This global reality also relates to the AFL as name of the code. Like it or not, Vlad the billion dollar man wants to brand the game with that moniker.

  20. Kenny from Kensington says:

    I have been following this discussion with great interest because while I happen to call rugby league, league, but most of my mates still call it football. I began to follow the Swans as a result of the Super League War when they first made the grand final. As far as I am concerned people can call whatever game they like football, but please tell the newspapers, radio and TV crowd not to go jamming the word football down my throat when they’re reporting soccer! Reckon George Kerlin’s comment summed it up perfectly.

  21. Rick Kane says:

    Probably not the last word, but for the sake of trying to be emphatic, I’ll say the last word on this matter should go to Stephen Colbert on his brilliant and not so slyly subversive satirical news show, ‘The Colbert Report’ in Britland for the Royal Wedding:

    “The English really are fond of their soccer here or as they call it, footsoccer”.

    Anyway … #19, Ian, that is very impressive that South Melbourne FC play in the Singapore Cup (and potentially League); competitions that would not be on the radar of anybody outside of that sport but International competitions nonetheless. Great for the club obviously and it also highlights what can become of a sport and people and teams when the sport crosses so may boundaries.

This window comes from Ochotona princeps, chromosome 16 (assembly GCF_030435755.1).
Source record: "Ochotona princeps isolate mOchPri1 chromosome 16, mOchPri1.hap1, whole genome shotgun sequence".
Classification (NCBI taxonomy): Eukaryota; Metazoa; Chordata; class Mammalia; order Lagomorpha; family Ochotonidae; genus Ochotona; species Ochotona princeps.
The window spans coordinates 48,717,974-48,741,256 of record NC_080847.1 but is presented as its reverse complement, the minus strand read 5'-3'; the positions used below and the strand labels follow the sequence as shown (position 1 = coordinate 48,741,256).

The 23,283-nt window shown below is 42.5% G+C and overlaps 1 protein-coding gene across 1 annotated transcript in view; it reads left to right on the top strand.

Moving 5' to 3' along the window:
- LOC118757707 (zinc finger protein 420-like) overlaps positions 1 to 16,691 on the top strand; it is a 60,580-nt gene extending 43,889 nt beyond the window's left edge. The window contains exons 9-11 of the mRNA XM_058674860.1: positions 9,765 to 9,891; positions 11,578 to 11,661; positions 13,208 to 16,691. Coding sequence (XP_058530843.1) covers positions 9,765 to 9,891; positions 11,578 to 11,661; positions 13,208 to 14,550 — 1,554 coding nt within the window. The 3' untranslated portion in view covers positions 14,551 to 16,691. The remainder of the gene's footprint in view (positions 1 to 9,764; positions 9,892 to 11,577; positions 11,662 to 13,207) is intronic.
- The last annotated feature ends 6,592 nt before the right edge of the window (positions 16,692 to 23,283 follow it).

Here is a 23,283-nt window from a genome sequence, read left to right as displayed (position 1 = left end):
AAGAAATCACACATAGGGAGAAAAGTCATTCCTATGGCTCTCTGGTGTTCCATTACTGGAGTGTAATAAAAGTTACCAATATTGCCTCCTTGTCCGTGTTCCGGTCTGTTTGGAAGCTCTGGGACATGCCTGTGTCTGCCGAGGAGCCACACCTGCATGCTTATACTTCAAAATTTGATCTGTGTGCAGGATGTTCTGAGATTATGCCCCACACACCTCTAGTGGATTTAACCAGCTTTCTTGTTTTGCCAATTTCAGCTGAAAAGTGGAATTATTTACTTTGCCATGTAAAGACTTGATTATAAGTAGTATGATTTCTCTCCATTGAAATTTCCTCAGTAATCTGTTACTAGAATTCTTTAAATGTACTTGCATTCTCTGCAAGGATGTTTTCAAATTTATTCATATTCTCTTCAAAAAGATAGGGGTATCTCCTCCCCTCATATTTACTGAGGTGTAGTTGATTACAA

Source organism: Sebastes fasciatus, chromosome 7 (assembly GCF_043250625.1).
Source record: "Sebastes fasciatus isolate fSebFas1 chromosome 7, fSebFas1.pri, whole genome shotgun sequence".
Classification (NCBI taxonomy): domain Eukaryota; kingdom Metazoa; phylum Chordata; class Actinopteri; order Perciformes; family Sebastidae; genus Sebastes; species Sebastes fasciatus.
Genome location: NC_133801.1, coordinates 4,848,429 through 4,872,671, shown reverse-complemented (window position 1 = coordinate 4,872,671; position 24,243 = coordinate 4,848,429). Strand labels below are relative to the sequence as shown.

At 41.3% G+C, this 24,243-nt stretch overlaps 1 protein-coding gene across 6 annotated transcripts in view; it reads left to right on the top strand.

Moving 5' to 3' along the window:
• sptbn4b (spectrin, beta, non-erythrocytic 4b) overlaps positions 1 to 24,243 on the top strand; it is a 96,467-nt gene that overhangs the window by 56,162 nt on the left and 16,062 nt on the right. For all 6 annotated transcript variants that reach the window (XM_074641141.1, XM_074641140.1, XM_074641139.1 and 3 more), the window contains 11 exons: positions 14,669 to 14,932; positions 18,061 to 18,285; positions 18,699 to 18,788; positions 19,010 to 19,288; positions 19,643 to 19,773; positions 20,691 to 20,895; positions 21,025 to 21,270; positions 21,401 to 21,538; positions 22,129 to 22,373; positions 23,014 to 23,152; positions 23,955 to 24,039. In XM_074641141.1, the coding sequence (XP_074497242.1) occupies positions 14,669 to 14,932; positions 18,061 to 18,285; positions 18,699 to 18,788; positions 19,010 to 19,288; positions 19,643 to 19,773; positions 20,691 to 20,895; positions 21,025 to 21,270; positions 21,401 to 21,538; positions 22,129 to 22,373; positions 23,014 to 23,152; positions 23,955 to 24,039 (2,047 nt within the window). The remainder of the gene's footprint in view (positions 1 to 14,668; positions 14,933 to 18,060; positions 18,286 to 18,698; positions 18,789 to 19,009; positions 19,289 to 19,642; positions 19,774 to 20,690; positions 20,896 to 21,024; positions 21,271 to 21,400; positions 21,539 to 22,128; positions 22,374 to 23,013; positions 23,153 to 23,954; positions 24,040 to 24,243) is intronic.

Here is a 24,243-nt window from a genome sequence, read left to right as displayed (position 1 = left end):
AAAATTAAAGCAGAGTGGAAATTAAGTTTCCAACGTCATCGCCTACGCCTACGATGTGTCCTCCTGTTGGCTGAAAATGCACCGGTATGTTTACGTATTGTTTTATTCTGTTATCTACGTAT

Cheers

  22. Hi Rocket – is that the rocket from UTS in the 80s? Trying to catch up to get some history from you. Please send me your email and phone number so we can have a chat

    Cheers Axel

  23. Rocket Nguyen says:

    On ya Axel – great to hear from you!
    Will send you contact details.
    Be pleased to help you in way I can with history.
    Now based in Saigon, Vietnam.